So I know how to take the general derivative of this equation. It's a simple product rule. I have that. My problem is, I need to show that the derivative at x=0 is 0. I know that I'm supposed to use this equation. f'(x)= lim x->0 of [f(x+h)-f(x)]/h So I plug in x+h and I get: [(e^(-1/(x+h)^2))-(e^(-1/x^2))]/h My problem is, I have no idea how to simplify that. I know that I need to get rid of the denominator, but I'm not sure how I can do that. Suggestions?
Thanks. That worked perfectly. I actually have another question now. I need to find a Taylor series for x^(1/2) about a general center c=a^2. I've been taking derivatives and trying to find a pattern. I seem to be on the verge of it but I just can quite get it. Anyone know what the formula for the kth derivative of f(x) might be?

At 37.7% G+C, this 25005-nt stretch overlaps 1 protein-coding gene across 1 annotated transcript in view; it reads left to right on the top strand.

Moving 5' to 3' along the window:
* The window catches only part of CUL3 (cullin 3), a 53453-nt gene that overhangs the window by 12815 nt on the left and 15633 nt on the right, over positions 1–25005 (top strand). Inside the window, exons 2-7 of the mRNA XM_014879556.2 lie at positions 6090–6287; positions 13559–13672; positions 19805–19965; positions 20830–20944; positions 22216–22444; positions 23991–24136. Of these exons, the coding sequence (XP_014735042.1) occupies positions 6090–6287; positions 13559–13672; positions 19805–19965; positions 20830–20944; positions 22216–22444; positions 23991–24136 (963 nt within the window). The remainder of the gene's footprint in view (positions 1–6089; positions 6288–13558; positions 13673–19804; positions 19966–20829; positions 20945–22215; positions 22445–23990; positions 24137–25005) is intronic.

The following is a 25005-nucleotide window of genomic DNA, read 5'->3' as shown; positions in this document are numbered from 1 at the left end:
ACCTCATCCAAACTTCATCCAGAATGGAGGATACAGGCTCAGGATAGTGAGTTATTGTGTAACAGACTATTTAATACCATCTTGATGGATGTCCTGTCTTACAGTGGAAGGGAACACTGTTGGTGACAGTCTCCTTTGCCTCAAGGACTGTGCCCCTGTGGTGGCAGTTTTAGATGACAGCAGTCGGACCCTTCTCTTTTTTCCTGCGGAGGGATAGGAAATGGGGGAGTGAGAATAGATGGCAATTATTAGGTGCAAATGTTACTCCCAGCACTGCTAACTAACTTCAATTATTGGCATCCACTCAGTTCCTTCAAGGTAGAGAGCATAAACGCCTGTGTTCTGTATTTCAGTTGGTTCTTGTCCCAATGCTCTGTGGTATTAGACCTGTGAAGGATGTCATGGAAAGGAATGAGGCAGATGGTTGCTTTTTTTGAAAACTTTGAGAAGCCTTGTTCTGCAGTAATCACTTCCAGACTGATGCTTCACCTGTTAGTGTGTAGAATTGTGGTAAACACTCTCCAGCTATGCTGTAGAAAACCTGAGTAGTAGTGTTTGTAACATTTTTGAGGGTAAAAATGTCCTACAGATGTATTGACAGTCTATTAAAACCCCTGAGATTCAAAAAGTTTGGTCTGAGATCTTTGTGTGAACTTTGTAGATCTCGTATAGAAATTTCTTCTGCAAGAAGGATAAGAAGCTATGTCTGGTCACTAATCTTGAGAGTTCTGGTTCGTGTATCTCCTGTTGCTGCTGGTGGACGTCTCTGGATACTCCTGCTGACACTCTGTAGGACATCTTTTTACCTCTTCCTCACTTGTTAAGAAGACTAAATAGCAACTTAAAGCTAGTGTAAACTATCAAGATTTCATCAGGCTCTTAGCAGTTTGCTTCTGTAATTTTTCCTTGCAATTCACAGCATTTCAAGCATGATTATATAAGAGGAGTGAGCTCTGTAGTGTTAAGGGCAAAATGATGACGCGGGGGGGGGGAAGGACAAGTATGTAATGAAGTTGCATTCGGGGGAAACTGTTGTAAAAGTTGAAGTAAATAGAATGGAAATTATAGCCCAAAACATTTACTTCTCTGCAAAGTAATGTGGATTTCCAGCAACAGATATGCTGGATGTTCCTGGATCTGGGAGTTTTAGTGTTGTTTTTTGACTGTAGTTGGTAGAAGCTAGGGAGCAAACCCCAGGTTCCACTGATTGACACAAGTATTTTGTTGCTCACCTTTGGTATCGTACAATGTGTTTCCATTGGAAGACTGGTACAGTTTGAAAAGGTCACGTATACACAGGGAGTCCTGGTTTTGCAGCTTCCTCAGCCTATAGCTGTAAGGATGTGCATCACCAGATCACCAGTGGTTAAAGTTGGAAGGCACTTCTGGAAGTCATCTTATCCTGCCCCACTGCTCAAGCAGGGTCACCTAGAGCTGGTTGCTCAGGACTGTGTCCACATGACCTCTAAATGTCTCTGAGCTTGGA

This is a great solution, except for one logical error. In your case of the e^{a} expansion, a = 1/x^{2} as x -> 0. Therefore, a is in fact approaching infinity. So you cannot assume that the e^{a} expansion is equivalent to 1 + a + a^{2}/2 since a is not small. Instead, just substitute in the entire e^{a} expansion, then take the limit, and you will see that the denominator will equal 0 + 0 + ∞ + ∞ + ... Therefore the limit is still 2/∞ = 0.
Oh dear, I completely missed that part :( so no need to expand the exponential at all. Because exponentials increase a lot faster than polynomials decrease. So by inspection e^(x^(-2))*x^3 -> infinity , when x->0 Thanks p.s. L'Hopital's rule will not work is this case as well , :( as it requires (infinity/infinity) or (zero/zero) limit.